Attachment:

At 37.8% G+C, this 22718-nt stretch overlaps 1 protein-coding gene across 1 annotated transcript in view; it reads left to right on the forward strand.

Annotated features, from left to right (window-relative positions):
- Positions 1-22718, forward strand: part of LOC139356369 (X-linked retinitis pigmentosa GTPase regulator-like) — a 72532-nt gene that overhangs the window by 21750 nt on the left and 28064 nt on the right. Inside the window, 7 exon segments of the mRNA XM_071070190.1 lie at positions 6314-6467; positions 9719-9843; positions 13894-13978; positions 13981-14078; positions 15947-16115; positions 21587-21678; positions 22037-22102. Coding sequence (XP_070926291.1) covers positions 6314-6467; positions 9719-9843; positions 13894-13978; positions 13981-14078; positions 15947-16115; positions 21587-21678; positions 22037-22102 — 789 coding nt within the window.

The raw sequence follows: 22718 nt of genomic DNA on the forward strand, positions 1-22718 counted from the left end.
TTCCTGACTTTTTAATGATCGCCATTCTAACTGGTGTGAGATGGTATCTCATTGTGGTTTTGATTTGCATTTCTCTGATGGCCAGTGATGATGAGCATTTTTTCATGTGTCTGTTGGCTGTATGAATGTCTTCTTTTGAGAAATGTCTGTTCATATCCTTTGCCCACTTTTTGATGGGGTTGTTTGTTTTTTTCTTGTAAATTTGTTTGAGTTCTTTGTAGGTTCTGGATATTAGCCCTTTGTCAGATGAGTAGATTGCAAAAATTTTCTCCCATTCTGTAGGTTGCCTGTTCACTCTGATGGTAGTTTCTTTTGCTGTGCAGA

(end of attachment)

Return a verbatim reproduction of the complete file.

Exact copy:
At 37.8% G+C, this 22718-nt stretch overlaps 1 protein-coding gene across 1 annotated transcript in view; it reads left to right on the forward strand.

Annotated features, from left to right (window-relative positions):
- Positions 1-22718, forward strand: part of LOC139356369 (X-linked retinitis pigmentosa GTPase regulator-like) — a 72532-nt gene that overhangs the window by 21750 nt on the left and 28064 nt on the right. Inside the window, 7 exon segments of the mRNA XM_071070190.1 lie at positions 6314-6467; positions 9719-9843; positions 13894-13978; positions 13981-14078; positions 15947-16115; positions 21587-21678; positions 22037-22102. Coding sequence (XP_070926291.1) covers positions 6314-6467; positions 9719-9843; positions 13894-13978; positions 13981-14078; positions 15947-16115; positions 21587-21678; positions 22037-22102 — 789 coding nt within the window.

The raw sequence follows: 22718 nt of genomic DNA on the forward strand, positions 1-22718 counted from the left end.
TTCCTGACTTTTTAATGATCGCCATTCTAACTGGTGTGAGATGGTATCTCATTGTGGTTTTGATTTGCATTTCTCTGATGGCCAGTGATGATGAGCATTTTTTCATGTGTCTGTTGGCTGTATGAATGTCTTCTTTTGAGAAATGTCTGTTCATATCCTTTGCCCACTTTTTGATGGGGTTGTTTGTTTTTTTCTTGTAAATTTGTTTGAGTTCTTTGTAGGTTCTGGATATTAGCCCTTTGTCAGATGAGTAGATTGCAAAAATTTTCTCCCATTCTGTAGGTTGCCTGTTCACTCTGATGGTAGTTTCTTTTGCTGTGCAGA